Papers on Language & Literature

Literary history, theory, and interpretation.

Articles from Vol. 38, No. 1, Winter

Cullen, Keats, and the Privileged Liar
It is well known that Harlem Renaissance poet Countee Cullen had great esteem for English Romantic poet John Keats. Cullen's "To Endymion," "To John Keats, Poet" and "For John Keats, Apostle of Beauty" show a love for Keats's poetry and a conviction...
Elegy Unto Epitaph: Print Culture and Commemorative Practice in Gray's "Elegy Written in a Country Churchyard"
From its inception in classical times, elegy has been a vehicle by which a poet negotiates his own poetic maturation and grapples with the risks and gains attendant upon the acquisition of public voice. In the elegies of Moschus, Bion, Spenser, and...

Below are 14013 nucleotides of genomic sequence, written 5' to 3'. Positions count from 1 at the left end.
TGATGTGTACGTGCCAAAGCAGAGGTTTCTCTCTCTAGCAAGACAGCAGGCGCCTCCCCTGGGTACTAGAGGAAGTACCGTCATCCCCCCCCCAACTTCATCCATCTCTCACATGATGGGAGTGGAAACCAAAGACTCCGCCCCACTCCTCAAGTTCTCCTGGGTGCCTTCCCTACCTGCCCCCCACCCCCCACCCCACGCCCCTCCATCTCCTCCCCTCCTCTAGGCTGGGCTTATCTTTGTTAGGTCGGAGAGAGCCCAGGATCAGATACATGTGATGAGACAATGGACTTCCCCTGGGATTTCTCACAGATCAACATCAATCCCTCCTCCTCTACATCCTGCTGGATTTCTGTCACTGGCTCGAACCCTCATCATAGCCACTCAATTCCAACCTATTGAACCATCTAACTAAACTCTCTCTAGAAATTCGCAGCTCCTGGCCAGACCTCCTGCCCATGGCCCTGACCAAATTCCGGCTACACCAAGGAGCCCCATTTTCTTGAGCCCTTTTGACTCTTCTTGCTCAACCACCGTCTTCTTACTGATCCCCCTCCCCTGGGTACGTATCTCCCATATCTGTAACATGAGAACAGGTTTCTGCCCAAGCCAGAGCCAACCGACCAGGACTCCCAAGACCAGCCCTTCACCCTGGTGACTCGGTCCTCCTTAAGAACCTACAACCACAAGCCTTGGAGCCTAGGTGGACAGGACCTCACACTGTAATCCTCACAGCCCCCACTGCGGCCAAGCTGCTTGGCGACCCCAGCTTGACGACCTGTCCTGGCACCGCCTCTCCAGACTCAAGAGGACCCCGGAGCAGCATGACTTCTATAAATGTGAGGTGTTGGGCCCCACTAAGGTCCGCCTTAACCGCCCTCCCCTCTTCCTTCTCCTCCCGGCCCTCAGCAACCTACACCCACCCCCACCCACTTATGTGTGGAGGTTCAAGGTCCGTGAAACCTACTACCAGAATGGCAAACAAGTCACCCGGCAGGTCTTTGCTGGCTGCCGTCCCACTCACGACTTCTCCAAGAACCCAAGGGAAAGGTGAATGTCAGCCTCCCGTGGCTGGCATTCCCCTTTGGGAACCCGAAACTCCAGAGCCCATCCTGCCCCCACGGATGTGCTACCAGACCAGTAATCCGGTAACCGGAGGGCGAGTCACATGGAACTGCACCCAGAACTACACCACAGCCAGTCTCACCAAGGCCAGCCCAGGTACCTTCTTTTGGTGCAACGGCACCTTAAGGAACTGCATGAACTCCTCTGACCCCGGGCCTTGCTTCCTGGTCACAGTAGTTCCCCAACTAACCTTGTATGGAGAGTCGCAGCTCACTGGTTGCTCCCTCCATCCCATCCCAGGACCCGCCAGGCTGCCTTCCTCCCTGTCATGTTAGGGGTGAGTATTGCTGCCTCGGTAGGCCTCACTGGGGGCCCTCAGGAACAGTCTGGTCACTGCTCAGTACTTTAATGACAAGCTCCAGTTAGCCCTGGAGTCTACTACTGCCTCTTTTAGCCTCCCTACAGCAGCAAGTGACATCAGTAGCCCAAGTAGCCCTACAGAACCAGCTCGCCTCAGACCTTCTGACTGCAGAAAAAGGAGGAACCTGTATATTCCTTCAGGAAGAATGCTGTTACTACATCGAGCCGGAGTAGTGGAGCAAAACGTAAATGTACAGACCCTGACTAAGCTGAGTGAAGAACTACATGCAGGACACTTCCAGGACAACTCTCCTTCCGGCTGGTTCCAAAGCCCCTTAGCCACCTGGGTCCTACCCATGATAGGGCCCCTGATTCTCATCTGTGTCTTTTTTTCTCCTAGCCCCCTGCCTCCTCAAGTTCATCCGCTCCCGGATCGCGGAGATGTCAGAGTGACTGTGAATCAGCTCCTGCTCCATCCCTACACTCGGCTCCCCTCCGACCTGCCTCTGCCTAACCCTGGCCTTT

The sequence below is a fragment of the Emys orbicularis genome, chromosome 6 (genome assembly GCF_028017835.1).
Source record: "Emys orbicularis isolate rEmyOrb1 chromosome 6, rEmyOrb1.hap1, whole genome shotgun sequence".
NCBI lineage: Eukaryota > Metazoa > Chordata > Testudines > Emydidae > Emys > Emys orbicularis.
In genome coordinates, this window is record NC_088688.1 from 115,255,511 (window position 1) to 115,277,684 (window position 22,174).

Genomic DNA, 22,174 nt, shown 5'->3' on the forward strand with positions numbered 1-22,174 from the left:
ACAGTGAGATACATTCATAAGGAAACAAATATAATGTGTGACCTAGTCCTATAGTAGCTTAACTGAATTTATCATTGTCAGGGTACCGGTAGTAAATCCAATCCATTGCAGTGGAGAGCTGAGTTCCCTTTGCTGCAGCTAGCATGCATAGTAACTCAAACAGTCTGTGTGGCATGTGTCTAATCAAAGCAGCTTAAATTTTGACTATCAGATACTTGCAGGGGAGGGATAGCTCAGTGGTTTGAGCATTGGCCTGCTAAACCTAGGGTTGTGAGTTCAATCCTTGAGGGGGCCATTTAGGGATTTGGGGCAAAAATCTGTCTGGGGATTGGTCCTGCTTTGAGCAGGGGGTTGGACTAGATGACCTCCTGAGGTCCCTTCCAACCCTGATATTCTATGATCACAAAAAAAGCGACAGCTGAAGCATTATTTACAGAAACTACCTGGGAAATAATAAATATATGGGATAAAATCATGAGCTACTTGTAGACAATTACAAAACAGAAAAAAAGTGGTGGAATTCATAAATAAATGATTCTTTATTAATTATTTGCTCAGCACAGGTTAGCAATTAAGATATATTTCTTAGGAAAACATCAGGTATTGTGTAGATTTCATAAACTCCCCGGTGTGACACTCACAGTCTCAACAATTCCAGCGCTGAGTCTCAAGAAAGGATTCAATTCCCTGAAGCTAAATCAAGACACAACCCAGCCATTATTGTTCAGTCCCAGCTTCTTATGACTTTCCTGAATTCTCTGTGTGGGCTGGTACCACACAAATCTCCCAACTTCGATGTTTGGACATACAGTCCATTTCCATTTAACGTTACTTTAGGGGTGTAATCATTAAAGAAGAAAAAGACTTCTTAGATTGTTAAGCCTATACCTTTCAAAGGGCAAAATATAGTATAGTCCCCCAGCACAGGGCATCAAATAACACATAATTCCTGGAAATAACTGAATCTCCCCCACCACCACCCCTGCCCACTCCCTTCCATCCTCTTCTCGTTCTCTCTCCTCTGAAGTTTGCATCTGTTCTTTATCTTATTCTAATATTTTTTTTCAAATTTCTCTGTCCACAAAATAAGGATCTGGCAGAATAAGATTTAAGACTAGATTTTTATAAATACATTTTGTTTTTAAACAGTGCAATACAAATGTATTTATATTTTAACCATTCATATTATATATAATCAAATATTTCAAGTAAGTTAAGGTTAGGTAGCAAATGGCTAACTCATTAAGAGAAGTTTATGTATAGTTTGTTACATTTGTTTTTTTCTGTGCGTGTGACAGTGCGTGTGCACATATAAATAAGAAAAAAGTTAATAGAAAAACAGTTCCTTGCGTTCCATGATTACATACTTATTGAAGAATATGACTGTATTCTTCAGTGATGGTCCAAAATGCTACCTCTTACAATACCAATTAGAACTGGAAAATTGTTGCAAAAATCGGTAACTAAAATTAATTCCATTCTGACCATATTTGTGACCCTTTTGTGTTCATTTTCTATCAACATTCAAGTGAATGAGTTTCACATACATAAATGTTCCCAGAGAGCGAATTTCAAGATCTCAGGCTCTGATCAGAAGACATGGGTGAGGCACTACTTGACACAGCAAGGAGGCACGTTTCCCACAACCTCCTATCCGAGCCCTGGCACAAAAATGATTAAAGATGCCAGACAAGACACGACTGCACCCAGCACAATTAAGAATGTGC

Narrator of "Bartleby": The Christian-Humanist Acquaintance of John Jacob Astor
Despite half a century of modern criticism, the intriguing constellation of images, actions, and choices in Melville's "Bartleby the Scrivener" remains inadequately charted, owing largely to the title of the story, which is misleading. What the narrator...
The Devils in the Details: The Role of Evil in the Short Fiction of Nikolai Vasilievich Gogol and Nathaniel Hawthorne
Nikolai Vasilievich Gogol (1809-1852) and Nathaniel Hawthorne (1804-1864) are two writers whose names invariably seem to appear in critical discussion of romantic literature. Given the direct influence on both Gogol and Hawthorne of writers like Ludwig...